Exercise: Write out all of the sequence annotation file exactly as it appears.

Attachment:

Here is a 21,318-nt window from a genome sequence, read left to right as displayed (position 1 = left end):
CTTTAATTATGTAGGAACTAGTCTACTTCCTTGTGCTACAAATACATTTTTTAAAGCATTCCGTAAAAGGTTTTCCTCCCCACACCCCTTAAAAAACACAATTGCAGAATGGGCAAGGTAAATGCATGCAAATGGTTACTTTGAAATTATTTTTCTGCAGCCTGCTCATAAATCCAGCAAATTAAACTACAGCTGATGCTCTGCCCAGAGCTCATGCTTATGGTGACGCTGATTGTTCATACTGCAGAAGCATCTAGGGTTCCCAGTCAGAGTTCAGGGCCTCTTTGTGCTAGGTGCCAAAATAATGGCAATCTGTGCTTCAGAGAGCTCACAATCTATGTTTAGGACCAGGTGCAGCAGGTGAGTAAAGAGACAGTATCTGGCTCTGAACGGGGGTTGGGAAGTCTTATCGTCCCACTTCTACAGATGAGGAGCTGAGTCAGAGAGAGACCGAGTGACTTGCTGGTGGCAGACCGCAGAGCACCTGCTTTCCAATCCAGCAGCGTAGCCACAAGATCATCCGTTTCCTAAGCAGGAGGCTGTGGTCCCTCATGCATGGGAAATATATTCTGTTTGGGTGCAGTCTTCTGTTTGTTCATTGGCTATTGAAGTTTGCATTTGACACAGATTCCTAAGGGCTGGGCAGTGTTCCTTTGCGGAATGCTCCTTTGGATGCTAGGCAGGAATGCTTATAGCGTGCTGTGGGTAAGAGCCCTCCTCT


Here is a 21,318-nt window from a genome sequence, read left to right as displayed (position 1 = left end):
CTTTAATTATGTAGGAACTAGTCTACTTCCTTGTGCTACAAATACATTTTTTAAAGCATTCCGTAAAAGGTTTTCCTCCCCACACCCCTTAAAAAACACAATTGCAGAATGGGCAAGGTAAATGCATGCAAATGGTTACTTTGAAATTATTTTTCTGCAGCCTGCTCATAAATCCAGCAAATTAAACTACAGCTGATGCTCTGCCCAGAGCTCATGCTTATGGTGACGCTGATTGTTCATACTGCAGAAGCATCTAGGGTTCCCAGTCAGAGTTCAGGGCCTCTTTGTGCTAGGTGCCAAAATAATGGCAATCTGTGCTTCAGAGAGCTCACAATCTATGTTTAGGACCAGGTGCAGCAGGTGAGTAAAGAGACAGTATCTGGCTCTGAACGGGGGTTGGGAAGTCTTATCGTCCCACTTCTACAGATGAGGAGCTGAGTCAGAGAGAGACCGAGTGACTTGCTGGTGGCAGACCGCAGAGCACCTGCTTTCCAATCCAGCAGCGTAGCCACAAGATCATCCGTTTCCTAAGCAGGAGGCTGTGGTCCCTCATGCATGGGAAATATATTCTGTTTGGGTGCAGTCTTCTGTTTGTTCATTGGCTATTGAAGTTTGCATTTGACACAGATTCCTAAGGGCTGGGCAGTGTTCCTTTGCGGAATGCTCCTTTGGATGCTAGGCAGGAATGCTTATAGCGTGCTGTGGGTAAGAGCCCTCCTCT